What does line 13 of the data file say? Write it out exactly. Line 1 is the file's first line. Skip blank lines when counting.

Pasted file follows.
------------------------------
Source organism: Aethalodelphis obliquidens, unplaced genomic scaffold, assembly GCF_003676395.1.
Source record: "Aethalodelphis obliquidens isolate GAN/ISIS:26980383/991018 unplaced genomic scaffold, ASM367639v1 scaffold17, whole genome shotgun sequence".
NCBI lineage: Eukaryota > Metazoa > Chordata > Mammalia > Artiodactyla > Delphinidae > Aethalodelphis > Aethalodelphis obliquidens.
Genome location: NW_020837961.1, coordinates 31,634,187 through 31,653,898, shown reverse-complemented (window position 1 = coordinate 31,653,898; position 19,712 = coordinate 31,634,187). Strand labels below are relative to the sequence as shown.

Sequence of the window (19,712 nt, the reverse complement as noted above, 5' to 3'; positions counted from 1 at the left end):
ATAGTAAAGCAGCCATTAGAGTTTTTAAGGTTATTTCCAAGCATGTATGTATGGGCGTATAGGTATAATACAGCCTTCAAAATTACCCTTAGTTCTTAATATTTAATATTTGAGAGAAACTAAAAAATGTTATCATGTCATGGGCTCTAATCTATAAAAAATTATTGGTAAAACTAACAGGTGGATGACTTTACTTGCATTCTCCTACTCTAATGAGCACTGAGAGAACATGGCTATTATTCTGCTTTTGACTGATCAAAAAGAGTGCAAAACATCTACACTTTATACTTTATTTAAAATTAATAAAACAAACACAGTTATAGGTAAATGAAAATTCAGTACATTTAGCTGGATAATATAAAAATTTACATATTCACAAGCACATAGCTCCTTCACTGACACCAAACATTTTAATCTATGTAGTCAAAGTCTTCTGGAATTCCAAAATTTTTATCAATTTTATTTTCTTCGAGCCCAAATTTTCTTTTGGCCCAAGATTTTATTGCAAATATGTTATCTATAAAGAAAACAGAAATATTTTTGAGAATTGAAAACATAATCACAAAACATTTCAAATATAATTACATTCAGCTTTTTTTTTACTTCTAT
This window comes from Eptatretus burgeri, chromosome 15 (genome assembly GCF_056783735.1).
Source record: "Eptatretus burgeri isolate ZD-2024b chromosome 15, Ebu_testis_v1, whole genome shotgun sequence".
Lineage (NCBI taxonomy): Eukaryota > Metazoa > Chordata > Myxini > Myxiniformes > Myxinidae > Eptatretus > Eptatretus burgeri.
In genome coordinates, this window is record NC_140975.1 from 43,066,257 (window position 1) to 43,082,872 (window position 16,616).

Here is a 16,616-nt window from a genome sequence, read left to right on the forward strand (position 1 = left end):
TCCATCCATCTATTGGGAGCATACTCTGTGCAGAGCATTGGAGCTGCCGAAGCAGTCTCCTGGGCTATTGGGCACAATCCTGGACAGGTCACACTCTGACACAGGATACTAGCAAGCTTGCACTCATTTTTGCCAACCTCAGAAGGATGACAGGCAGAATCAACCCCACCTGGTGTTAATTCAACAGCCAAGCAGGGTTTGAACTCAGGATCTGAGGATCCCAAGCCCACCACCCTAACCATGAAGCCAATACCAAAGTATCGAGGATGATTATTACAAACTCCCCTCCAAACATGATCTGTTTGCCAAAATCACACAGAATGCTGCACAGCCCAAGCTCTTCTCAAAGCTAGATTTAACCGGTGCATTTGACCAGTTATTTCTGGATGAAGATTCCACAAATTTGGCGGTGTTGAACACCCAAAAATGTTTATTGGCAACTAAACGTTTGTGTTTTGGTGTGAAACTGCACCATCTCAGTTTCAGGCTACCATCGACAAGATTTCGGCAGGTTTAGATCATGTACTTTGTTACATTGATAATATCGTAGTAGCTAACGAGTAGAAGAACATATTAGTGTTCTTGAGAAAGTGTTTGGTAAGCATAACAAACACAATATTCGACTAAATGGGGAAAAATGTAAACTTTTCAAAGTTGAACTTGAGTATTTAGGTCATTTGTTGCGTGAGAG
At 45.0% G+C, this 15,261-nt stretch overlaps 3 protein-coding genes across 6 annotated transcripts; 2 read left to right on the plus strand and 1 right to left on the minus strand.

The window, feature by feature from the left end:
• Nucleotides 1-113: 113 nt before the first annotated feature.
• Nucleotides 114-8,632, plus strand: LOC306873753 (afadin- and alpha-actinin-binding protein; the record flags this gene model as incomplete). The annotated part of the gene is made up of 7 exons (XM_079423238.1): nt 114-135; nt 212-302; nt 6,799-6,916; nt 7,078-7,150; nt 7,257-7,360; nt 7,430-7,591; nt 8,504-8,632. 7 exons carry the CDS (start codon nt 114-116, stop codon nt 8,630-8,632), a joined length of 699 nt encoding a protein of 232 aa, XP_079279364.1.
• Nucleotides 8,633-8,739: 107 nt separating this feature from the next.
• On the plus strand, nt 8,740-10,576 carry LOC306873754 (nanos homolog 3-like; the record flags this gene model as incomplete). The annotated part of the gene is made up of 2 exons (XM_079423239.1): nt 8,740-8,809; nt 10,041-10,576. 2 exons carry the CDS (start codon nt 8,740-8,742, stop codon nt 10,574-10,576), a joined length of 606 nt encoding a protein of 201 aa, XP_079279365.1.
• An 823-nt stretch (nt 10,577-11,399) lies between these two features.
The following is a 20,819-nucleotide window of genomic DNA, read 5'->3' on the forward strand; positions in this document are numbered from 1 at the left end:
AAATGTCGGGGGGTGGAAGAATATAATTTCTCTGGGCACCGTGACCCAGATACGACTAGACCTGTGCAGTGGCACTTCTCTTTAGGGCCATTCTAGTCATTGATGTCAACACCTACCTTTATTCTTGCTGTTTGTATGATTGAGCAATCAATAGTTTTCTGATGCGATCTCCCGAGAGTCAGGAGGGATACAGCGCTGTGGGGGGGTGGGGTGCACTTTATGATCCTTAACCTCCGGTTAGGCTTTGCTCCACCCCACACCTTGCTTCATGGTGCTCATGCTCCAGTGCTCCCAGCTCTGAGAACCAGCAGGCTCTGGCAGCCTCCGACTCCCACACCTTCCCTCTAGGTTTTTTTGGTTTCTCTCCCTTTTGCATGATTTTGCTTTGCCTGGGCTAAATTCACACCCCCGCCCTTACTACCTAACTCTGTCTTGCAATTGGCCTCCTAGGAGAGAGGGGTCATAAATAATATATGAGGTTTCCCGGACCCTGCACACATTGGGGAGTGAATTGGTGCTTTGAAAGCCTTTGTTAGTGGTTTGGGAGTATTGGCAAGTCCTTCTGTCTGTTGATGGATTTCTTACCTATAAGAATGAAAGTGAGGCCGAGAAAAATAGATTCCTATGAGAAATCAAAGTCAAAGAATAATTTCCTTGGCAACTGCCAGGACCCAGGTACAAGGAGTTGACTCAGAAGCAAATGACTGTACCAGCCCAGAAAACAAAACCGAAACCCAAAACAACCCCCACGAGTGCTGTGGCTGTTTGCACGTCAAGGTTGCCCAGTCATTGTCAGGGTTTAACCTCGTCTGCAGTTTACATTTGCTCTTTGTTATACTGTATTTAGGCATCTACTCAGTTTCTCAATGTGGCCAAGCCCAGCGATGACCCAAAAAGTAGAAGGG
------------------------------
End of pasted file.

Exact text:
At 45.0% G+C, this 15,261-nt stretch overlaps 3 protein-coding genes across 6 annotated transcripts; 2 read left to right on the plus strand and 1 right to left on the minus strand.